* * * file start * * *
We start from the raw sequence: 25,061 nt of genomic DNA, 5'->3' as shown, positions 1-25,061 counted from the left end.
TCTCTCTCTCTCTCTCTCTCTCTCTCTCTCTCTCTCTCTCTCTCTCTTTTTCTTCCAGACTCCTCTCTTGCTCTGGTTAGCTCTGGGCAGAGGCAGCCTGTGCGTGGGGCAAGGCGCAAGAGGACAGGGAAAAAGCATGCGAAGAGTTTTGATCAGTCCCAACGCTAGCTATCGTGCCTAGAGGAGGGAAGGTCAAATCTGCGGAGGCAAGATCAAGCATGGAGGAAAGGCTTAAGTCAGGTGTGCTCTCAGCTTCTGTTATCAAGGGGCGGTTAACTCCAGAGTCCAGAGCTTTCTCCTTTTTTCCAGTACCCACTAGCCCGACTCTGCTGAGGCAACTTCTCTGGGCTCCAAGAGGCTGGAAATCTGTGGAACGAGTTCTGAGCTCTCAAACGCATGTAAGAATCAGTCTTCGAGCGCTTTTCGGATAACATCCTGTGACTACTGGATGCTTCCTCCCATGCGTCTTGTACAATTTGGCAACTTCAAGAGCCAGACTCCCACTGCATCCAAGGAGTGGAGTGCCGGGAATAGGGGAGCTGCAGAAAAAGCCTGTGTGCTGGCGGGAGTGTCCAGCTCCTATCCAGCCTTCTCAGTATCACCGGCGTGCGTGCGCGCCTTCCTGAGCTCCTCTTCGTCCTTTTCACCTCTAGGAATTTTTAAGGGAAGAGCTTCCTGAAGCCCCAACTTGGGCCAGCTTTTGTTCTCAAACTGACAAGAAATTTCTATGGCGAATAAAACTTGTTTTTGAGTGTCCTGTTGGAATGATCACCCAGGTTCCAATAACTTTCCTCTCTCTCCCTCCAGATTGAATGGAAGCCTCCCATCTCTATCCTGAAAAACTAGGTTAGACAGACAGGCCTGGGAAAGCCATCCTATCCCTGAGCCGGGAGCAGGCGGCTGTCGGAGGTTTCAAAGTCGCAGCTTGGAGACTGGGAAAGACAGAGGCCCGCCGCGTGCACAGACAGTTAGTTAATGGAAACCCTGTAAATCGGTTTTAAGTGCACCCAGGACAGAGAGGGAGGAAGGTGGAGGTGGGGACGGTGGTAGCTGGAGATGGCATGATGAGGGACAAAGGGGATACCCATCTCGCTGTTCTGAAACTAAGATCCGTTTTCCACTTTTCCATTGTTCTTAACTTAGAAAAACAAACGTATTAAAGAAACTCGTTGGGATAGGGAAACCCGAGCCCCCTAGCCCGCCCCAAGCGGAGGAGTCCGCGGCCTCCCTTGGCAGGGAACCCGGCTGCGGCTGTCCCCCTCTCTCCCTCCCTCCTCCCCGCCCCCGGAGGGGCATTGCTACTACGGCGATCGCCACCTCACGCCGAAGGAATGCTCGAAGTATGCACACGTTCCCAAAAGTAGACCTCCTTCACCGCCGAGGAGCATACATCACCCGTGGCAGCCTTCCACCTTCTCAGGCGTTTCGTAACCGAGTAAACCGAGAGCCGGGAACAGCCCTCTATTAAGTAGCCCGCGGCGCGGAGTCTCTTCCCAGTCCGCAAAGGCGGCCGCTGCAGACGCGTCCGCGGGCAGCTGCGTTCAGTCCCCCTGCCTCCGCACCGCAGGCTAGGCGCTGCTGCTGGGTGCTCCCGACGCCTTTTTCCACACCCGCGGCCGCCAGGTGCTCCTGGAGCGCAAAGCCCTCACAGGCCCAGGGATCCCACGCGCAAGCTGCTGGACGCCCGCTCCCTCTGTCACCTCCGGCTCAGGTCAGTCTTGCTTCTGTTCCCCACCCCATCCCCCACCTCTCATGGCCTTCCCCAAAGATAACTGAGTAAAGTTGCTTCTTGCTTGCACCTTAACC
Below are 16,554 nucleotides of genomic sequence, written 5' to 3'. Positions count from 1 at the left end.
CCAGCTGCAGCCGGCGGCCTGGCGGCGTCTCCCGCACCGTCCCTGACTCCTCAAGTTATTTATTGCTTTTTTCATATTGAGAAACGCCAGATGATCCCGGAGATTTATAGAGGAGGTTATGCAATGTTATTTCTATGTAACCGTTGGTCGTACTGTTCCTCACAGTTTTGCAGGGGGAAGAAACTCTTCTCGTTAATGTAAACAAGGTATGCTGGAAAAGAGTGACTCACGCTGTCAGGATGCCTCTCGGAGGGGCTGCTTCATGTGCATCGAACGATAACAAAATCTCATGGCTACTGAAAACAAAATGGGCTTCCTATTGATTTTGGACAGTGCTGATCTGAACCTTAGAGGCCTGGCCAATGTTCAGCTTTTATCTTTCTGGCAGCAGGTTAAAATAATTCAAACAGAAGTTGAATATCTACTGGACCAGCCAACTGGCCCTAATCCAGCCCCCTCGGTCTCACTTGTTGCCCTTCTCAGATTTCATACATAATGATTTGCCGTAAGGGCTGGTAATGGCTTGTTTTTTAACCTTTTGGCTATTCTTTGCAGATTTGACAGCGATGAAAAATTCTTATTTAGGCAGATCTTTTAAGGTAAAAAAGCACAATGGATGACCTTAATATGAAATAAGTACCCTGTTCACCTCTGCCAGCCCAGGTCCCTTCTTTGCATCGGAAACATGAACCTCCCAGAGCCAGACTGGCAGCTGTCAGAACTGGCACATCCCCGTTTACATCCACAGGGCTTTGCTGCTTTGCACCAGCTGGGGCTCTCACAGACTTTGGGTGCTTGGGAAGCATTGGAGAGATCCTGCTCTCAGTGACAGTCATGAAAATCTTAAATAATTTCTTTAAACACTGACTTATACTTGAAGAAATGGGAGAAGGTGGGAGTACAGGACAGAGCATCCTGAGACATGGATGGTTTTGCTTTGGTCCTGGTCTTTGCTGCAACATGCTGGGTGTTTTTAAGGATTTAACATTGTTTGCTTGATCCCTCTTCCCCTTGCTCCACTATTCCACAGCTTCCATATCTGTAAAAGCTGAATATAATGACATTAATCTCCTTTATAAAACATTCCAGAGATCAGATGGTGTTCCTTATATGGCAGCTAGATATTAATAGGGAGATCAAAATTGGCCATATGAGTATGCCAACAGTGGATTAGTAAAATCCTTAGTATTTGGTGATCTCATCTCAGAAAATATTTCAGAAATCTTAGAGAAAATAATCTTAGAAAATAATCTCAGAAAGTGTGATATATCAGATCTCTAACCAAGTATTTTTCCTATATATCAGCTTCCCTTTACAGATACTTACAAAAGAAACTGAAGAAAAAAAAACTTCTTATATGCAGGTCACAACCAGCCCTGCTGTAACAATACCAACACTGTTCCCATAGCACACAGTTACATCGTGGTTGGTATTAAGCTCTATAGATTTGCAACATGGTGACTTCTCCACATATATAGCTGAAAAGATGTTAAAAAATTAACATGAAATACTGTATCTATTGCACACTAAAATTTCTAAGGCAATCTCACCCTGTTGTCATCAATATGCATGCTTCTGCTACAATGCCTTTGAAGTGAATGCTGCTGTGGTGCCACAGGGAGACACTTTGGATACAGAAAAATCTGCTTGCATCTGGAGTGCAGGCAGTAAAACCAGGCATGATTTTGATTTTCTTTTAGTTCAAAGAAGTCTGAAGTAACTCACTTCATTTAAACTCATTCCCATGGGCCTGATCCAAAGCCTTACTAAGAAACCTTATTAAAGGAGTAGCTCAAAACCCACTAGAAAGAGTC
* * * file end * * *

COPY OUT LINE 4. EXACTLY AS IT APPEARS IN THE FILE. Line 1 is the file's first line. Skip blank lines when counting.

CCAGCTGCAGCCGGCGGCCTGGCGGCGTCTCCCGCACCGTCCCTGACTCCTCAAGTTATTTATTGCTTTTTTCATATTGAGAAACGCCAGATGATCCCGGAGATTTATAGAGGAGGTTATGCAATGTTATTTCTATGTAACCGTTGGTCGTACTGTTCCTCACAGTTTTGCAGGGGGAAGAAACTCTTCTCGTTAATGTAAACAAGGTATGCTGGAAAAGAGTGACTCACGCTGTCAGGATGCCTCTCGGAGGGGCTGCTTCATGTGCATCGAACGATAACAAAATCTCATGGCTACTGAAAACAAAATGGGCTTCCTATTGATTTTGGACAGTGCTGATCTGAACCTTAGAGGCCTGGCCAATGTTCAGCTTTTATCTTTCTGGCAGCAGGTTAAAATAATTCAAACAGAAGTTGAATATCTACTGGACCAGCCAACTGGCCCTAATCCAGCCCCCTCGGTCTCACTTGTTGCCCTTCTCAGATTTCATACATAATGATTTGCCGTAAGGGCTGGTAATGGCTTGTTTTTTAACCTTTTGGCTATTCTTTGCAGATTTGACAGCGATGAAAAATTCTTATTTAGGCAGATCTTTTAAGGTAAAAAAGCACAATGGATGACCTTAATATGAAATAAGTACCCTGTTCACCTCTGCCAGCCCAGGTCCCTTCTTTGCATCGGAAACATGAACCTCCCAGAGCCAGACTGGCAGCTGTCAGAACTGGCACATCCCCGTTTACATCCACAGGGCTTTGCTGCTTTGCACCAGCTGGGGCTCTCACAGACTTTGGGTGCTTGGGAAGCATTGGAGAGATCCTGCTCTCAGTGACAGTCATGAAAATCTTAAATAATTTCTTTAAACACTGACTTATACTTGAAGAAATGGGAGAAGGTGGGAGTACAGGACAGAGCATCCTGAGACATGGATGGTTTTGCTTTGGTCCTGGTCTTTGCTGCAACATGCTGGGTGTTTTTAAGGATTTAACATTGTTTGCTTGATCCCTCTTCCCCTTGCTCCACTATTCCACAGCTTCCATATCTGTAAAAGCTGAATATAATGACATTAATCTCCTTTATAAAACATTCCAGAGATCAGATGGTGTTCCTTATATGGCAGCTAGATATTAATAGGGAGATCAAAATTGGCCATATGAGTATGCCAACAGTGGATTAGTAAAATCCTTAGTATTTGGTGATCTCATCTCAGAAAATATTTCAGAAATCTTAGAGAAAATAATCTTAGAAAATAATCTCAGAAAGTGTGATATATCAGATCTCTAACCAAGTATTTTTCCTATATATCAGCTTCCCTTTACAGATACTTACAAAAGAAACTGAAGAAAAAAAAACTTCTTATATGCAGGTCACAACCAGCCCTGCTGTAACAATACCAACACTGTTCCCATAGCACACAGTTACATCGTGGTTGGTATTAAGCTCTATAGATTTGCAACATGGTGACTTCTCCACATATATAGCTGAAAAGATGTTAAAAAATTAACATGAAATACTGTATCTATTGCACACTAAAATTTCTAAGGCAATCTCACCCTGTTGTCATCAATATGCATGCTTCTGCTACAATGCCTTTGAAGTGAATGCTGCTGTGGTGCCACAGGGAGACACTTTGGATACAGAAAAATCTGCTTGCATCTGGAGTGCAGGCAGTAAAACCAGGCATGATTTTGATTTTCTTTTAGTTCAAAGAAGTCTGAAGTAACTCACTTCATTTAAACTCATTCCCATGGGCCTGATCCAAAGCCTTACTAAGAAACCTTATTAAAGGAGTAGCTCAAAACCCACTAGAAAGAGTC